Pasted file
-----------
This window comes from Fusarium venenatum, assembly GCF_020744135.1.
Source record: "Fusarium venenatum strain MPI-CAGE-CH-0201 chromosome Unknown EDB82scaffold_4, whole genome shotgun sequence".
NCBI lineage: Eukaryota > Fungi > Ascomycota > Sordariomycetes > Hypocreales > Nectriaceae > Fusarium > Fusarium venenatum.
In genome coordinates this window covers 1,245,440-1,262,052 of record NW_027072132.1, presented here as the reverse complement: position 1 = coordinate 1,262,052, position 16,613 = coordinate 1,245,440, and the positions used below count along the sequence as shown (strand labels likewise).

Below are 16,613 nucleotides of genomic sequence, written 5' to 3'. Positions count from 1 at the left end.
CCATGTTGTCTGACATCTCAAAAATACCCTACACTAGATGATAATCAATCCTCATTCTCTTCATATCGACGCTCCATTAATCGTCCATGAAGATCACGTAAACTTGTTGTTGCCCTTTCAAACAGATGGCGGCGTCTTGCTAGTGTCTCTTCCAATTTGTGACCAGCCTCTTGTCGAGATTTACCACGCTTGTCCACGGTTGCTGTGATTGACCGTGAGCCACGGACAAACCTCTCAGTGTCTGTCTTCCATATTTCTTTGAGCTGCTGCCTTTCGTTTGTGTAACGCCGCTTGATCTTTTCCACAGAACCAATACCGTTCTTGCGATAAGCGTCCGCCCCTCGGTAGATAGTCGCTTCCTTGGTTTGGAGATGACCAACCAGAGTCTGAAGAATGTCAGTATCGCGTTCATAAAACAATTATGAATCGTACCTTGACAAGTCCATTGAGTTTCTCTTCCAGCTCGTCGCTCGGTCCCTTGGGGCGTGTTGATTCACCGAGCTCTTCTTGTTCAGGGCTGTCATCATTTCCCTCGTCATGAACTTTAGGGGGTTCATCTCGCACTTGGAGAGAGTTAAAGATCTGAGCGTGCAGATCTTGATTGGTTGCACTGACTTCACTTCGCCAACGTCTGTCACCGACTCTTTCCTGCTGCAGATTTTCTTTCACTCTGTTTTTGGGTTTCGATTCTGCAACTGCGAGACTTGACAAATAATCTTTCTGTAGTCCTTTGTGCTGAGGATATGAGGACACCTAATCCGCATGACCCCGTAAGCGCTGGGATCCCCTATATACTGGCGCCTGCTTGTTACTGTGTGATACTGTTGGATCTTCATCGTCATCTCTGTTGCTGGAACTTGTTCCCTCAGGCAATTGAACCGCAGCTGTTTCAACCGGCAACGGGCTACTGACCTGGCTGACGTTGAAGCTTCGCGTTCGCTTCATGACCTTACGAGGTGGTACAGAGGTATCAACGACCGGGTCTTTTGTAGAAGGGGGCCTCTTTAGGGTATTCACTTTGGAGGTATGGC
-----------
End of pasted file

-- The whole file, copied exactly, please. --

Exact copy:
This window comes from Fusarium venenatum, assembly GCF_020744135.1.
Source record: "Fusarium venenatum strain MPI-CAGE-CH-0201 chromosome Unknown EDB82scaffold_4, whole genome shotgun sequence".
NCBI lineage: Eukaryota > Fungi > Ascomycota > Sordariomycetes > Hypocreales > Nectriaceae > Fusarium > Fusarium venenatum.
In genome coordinates this window covers 1,245,440-1,262,052 of record NW_027072132.1, presented here as the reverse complement: position 1 = coordinate 1,262,052, position 16,613 = coordinate 1,245,440, and the positions used below count along the sequence as shown (strand labels likewise).

Below are 16,613 nucleotides of genomic sequence, written 5' to 3'. Positions count from 1 at the left end.
CCATGTTGTCTGACATCTCAAAAATACCCTACACTAGATGATAATCAATCCTCATTCTCTTCATATCGACGCTCCATTAATCGTCCATGAAGATCACGTAAACTTGTTGTTGCCCTTTCAAACAGATGGCGGCGTCTTGCTAGTGTCTCTTCCAATTTGTGACCAGCCTCTTGTCGAGATTTACCACGCTTGTCCACGGTTGCTGTGATTGACCGTGAGCCACGGACAAACCTCTCAGTGTCTGTCTTCCATATTTCTTTGAGCTGCTGCCTTTCGTTTGTGTAACGCCGCTTGATCTTTTCCACAGAACCAATACCGTTCTTGCGATAAGCGTCCGCCCCTCGGTAGATAGTCGCTTCCTTGGTTTGGAGATGACCAACCAGAGTCTGAAGAATGTCAGTATCGCGTTCATAAAACAATTATGAATCGTACCTTGACAAGTCCATTGAGTTTCTCTTCCAGCTCGTCGCTCGGTCCCTTGGGGCGTGTTGATTCACCGAGCTCTTCTTGTTCAGGGCTGTCATCATTTCCCTCGTCATGAACTTTAGGGGGTTCATCTCGCACTTGGAGAGAGTTAAAGATCTGAGCGTGCAGATCTTGATTGGTTGCACTGACTTCACTTCGCCAACGTCTGTCACCGACTCTTTCCTGCTGCAGATTTTCTTTCACTCTGTTTTTGGGTTTCGATTCTGCAACTGCGAGACTTGACAAATAATCTTTCTGTAGTCCTTTGTGCTGAGGATATGAGGACACCTAATCCGCATGACCCCGTAAGCGCTGGGATCCCCTATATACTGGCGCCTGCTTGTTACTGTGTGATACTGTTGGATCTTCATCGTCATCTCTGTTGCTGGAACTTGTTCCCTCAGGCAATTGAACCGCAGCTGTTTCAACCGGCAACGGGCTACTGACCTGGCTGACGTTGAAGCTTCGCGTTCGCTTCATGACCTTACGAGGTGGTACAGAGGTATCAACGACCGGGTCTTTTGTAGAAGGGGGCCTCTTTAGGGTATTCACTTTGGAGGTATGGC